Original Post at 11:41 a.m. ET; Updated at 12:31 p.m.
Only 21 days before a slate of abrupt tax increases and steep spending cuts are set to take effect, House Speaker John Boehner told fellow lawmakers that the White House has not been serious with proposals for spending cuts and accused President Obama of trying to "slow-walk" the process.
"Where are the president's spending cuts? The longer the White House slow-walks this process, the closer our economy gets to the cliff," Boehner said on the floor of the House of Representatives.
While the party leaders remain locked in a stalemate over tax rates, the speaker has apparently moved his attention to other aspects of the package, calling on the president to present a specific slate of cuts in order to get the negotiations moving toward a deal.
Boehner and Obama met in person for the first time in more than three weeks on Sunday Dec. 9.
"It was a nice meeting, it was cordial, but we're still waiting for the White House to identify what spending cuts the president is willing to make as part of the 'balanced approach' he promised the American people," Boehner told colleagues.
The Republican offer made last week included half the revenue increases - $800 billion versus $1.6 trillion - of an offer President Obama made the week before.
But the president's plan included an additional $50 billion in spending to kick-start the economy. It would cut $400 billion in future spending from government health programs.
Republicans' proposal was heavier on cuts, envisioning cutting $600 billion in future spending from government health programs, cutting $300 billion from mandatory government programs, $300 billion in discretionary government programs and $200 billion by updating the formula by which the Consumer Price Index is calculated, which would affect all sorts of federal programs from Social Security to federal pensions.
"We know the president wants more new 'stimulus' spending and an increase in the debt limit without cuts or reforms," Boehner said. "That's not fixing our problem. Frankly it's making it worse."
Boehner suggested he would not sign on to any plan that did not include more spending cuts.
"I think the members know I'm an optimist. I'm hopeful we will reach an agreement. This is a serious issue and there's a lot at stake. The American people sent us here to work together towards the best possible solution, and that means cutting spending," he said, later adding, "Because right now the American people have to be scratching their heads wondering, 'when is the president gonna get serious?'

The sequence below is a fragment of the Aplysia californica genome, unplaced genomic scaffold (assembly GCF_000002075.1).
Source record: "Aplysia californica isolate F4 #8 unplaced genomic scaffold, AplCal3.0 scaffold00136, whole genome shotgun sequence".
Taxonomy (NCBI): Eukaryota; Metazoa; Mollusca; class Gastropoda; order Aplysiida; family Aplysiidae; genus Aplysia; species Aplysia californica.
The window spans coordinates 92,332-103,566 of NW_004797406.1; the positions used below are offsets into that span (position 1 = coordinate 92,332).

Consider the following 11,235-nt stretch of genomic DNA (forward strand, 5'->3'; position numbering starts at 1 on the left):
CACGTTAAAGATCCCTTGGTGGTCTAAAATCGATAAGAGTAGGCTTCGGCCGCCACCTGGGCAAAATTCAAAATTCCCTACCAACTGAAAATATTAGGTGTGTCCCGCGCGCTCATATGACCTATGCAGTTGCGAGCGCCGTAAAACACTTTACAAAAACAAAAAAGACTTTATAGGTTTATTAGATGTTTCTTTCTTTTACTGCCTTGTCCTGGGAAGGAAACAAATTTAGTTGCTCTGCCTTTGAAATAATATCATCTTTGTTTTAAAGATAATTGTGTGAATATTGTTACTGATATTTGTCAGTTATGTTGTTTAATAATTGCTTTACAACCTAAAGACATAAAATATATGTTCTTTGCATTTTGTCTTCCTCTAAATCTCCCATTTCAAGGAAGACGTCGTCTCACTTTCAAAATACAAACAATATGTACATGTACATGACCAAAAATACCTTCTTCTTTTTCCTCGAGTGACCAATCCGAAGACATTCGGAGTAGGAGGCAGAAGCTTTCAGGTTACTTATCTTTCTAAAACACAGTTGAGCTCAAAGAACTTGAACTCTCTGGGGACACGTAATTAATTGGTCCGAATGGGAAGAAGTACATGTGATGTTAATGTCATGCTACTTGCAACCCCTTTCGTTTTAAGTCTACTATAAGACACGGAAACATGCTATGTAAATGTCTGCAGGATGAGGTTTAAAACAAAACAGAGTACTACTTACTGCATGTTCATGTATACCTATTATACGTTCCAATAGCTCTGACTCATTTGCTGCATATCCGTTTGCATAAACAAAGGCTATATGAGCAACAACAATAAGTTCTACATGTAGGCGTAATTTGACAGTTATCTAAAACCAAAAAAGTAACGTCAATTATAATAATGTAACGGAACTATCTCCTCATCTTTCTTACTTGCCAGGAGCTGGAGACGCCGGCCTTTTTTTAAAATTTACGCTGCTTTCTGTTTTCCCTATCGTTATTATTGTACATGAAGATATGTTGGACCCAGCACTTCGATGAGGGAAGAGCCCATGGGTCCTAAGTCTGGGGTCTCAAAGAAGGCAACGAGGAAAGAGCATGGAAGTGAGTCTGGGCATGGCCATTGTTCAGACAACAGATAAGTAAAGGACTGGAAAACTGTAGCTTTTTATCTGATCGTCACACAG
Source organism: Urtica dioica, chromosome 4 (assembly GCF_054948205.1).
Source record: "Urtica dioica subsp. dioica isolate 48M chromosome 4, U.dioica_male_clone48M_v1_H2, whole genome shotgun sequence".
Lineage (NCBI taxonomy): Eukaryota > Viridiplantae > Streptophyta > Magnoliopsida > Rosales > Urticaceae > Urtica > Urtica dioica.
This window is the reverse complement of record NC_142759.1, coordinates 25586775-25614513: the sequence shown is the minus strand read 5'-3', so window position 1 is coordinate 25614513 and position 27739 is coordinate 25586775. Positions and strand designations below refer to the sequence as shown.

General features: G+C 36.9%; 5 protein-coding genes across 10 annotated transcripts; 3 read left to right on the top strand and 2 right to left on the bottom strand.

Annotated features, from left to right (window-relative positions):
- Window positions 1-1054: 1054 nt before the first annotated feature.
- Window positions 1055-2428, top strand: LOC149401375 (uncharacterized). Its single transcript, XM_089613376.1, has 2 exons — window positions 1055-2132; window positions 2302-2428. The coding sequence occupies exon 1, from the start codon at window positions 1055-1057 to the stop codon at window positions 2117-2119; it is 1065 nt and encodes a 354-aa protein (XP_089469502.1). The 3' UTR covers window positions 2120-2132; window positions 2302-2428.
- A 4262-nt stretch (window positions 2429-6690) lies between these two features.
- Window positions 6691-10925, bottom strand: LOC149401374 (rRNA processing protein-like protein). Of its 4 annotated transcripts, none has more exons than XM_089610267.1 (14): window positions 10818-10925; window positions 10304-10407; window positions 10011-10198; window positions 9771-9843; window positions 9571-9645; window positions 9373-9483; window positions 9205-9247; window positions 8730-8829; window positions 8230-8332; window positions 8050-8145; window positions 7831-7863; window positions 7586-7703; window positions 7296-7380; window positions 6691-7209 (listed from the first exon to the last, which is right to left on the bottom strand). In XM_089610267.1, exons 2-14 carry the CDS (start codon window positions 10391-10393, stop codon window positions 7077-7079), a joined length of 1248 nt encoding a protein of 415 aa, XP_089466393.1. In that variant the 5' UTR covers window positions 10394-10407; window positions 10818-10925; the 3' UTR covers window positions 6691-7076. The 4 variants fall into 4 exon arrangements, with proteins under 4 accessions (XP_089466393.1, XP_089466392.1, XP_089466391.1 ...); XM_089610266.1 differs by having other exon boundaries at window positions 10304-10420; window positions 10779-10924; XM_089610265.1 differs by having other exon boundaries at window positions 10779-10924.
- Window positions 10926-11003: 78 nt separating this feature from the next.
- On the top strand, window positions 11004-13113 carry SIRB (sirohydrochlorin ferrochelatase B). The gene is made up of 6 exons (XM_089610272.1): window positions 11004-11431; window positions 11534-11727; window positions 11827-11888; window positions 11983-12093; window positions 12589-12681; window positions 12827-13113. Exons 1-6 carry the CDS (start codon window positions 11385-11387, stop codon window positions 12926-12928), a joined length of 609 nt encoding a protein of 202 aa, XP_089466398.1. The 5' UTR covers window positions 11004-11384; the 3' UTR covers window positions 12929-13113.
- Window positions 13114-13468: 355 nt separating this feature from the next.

Shortly after Boehner concluded his remarks, House Minority Leader Nancy Pelosi hurried onto the House floor to respond to the speaker, referencing pieces of legislation already enacted to substantiate the Democrats' unwillingness to make additional cuts to spending.
"The fact is that the President has, and Democrats agree with him, agreed to… $1.6 trillion in cuts in the Budget Control Act, in other Acts of Congress in this particular Congress," Pelosi, D-Calif, said of the BCA, which was signed into law by President Obama in August 2011 as part of the last debt limit increase. "Where are the cuts? They're in bills that you, Mr. Speaker, have voted for."
Instead, Pelosi called on Republicans to agree to investments in infrastructure and new revenues as "a down payment as we go forward to tax simplification and fairness" next year.
A senior GOP leadership aide speaking on background explained Republicans' position a little further: "Everyone is fixated on taxes. But in order for both sides to reach a balanced approached, Republicans need to see a list of spending cuts and reforms that the president is willing to accept."
While three weeks remain until the "fiscal cliff" hits, most insiders are pressing for a deal sooner rather than later. Whenever an agreement is reached between the top party officials, the deal will have to be put into legislative form, posted online for three days and scored by the Congressional Budget Office before a vote in the House.
Lawmakers and aides hope to avert a last-minute Christmas Eve vote or, worse yet, the need to return to the Capitol after Christmas for legislative business between the holiday and the New Year.